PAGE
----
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Objectives were to 1) characterize the relationship of third-ventricle (IIIV) cerebrospinal fluid (CSF) concentrations of growth hormone releasing hormone (GHRH) with concentrations of GH in the peripheral circulation, and 2) assess the influence of acute administration of appetite-regulating peptides, leptin (anti-orexigenic) and neuropeptide Y (NPY; orexigenic) on release of GHRH. Six mature beef cows fitted with IIIV and jugular vein cannulae were treated intracerebroventricularly with saline, and leptin (600 μg) and NPY (500 μg) in saline, in a replicated 3 x 3 Latin square design. Third-ventricle CSF and blood were collected 10 min before and continued 220 min after treatments. Mean concentrations of GHRH and frequency of pulses after treatments were 2.2 ± 0.13 ng/mL and 1.2 ± 0.15 pulses/220 min, respectively. These measures were not influenced by treatments. Concentrations of GHRH in CSF were weakly correlated (r = 0.15; P < 0.03) with serum concentrations of GH; however, 58% of the GH pulses were preceded by a pulse of GHRH and 90% of the GHRH pulses occurred within 20 min preceding a pulse of GH. Leptin tended (P < 0.10) to suppress GH area under the curve (AUC) compared to saline. Concomitantly, NPY tended (P < 0.10) to increase GH AUC, which appeared to be a consequence of increased (P < 0.05) pulse amplitude. Infusion of NPY also increased (P < 0.05) AUC of GHRH relative to saline. No differences were detected among treatments in serum concentrations of IGF-I or its AUC. Sampling CSF from the IIIV appears to be a viable procedure for assessing hypothalamic release of GHRH coincident with anterior pituitary gland secretion of GH in cattle. These data also demonstrate the differential responsiveness of the GH axis to appetite-regulating peptides.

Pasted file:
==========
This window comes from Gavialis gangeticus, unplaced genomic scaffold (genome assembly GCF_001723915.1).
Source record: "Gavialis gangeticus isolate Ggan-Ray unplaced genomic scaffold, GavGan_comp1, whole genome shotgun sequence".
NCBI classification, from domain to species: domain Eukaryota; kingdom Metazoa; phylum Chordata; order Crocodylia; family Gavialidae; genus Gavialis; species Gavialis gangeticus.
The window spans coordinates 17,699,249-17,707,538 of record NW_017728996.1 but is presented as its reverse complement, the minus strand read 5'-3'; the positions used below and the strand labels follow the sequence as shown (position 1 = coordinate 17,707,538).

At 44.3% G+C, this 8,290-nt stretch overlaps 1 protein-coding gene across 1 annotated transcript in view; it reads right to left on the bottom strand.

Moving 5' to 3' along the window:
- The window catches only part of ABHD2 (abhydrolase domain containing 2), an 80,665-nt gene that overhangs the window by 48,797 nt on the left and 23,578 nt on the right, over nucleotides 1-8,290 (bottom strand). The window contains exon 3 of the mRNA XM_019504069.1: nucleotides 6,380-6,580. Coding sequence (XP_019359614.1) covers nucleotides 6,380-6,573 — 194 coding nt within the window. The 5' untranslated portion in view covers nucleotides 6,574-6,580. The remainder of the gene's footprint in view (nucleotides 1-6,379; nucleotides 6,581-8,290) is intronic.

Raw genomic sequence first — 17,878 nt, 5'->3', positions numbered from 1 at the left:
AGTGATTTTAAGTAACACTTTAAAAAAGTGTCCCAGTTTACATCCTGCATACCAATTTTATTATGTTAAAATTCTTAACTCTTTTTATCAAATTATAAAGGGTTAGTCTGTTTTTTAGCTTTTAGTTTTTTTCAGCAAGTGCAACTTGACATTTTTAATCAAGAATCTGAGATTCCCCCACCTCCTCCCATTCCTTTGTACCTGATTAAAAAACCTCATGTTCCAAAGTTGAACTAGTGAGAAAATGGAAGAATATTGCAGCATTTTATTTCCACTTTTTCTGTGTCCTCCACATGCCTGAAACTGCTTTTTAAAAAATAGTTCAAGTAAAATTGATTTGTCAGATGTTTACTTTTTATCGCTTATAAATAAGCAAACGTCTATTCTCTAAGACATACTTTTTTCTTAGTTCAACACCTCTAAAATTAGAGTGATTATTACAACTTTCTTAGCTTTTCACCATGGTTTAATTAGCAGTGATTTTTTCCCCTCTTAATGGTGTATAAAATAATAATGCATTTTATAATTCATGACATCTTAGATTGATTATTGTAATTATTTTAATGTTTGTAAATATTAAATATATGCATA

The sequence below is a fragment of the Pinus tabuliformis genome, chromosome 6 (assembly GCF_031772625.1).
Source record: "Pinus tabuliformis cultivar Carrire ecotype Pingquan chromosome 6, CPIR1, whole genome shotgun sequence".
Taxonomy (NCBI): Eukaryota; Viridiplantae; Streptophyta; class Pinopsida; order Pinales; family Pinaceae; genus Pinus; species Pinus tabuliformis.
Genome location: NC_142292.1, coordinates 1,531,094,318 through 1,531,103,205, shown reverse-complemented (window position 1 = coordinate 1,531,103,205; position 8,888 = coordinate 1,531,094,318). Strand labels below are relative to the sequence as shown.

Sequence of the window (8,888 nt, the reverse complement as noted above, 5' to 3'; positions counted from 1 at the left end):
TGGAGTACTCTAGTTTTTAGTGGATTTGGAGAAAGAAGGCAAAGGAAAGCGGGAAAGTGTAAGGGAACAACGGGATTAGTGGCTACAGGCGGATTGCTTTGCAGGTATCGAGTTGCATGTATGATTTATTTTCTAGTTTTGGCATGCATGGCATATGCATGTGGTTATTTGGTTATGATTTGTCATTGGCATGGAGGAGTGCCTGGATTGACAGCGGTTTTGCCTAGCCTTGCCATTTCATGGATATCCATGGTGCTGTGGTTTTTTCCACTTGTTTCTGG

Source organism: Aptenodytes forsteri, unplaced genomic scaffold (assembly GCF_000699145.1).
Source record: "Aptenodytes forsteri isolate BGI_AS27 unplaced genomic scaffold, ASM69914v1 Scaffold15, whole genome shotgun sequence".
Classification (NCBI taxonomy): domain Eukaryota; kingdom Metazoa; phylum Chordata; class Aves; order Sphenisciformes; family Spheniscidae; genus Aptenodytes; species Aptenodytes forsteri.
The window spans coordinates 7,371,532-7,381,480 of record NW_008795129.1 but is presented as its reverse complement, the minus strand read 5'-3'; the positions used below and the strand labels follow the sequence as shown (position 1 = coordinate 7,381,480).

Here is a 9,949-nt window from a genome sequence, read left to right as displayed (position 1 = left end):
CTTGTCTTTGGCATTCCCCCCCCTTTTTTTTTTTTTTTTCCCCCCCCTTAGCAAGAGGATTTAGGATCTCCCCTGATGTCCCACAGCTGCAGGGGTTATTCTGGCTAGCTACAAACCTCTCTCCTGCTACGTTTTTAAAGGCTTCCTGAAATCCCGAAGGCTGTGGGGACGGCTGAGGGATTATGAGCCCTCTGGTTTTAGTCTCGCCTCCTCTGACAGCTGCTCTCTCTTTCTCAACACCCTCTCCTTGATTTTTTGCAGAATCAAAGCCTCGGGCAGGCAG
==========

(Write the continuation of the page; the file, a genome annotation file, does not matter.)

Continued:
Growth hormone (GH) is involved in many physiological processes, including regulation of cell growth and metabolism. Actions of GH can be direct in target organs or mediated by insulin-like growth factor I (IGF-I) released from hepatocytes in response to GH stimulation [1–2]. Secretion of GH from somatotrophs is regulated by growth hormone-releasing hormone (GHRH) secreted from neuronal terminals adjacent to capillaries of the hypothalamic-hypophyseal portal system in the infundibulum [3–4]. In cattle, the endocrine relevance of GHRH for anterior pituitary gland secretion of GH is demonstrated by observations that concentrations of GH in circulation are reduced in animals immunized against GHRH [5–7]. However, release of GH is also influenced by many other factors of peripheral and hypothalamic origin, including somatostatin, IGF-I, leptin, neuropeptide Y (NPY), ghrelin, and opioids [8–10]. Therefore, due to the complexity of the neuroendocrine regulation of GH release and difficulty of assessing temporal release of neuropeptides in the infundibular region, our understanding of hypothalamic GHRH stimulation of episodic release of GH is limited.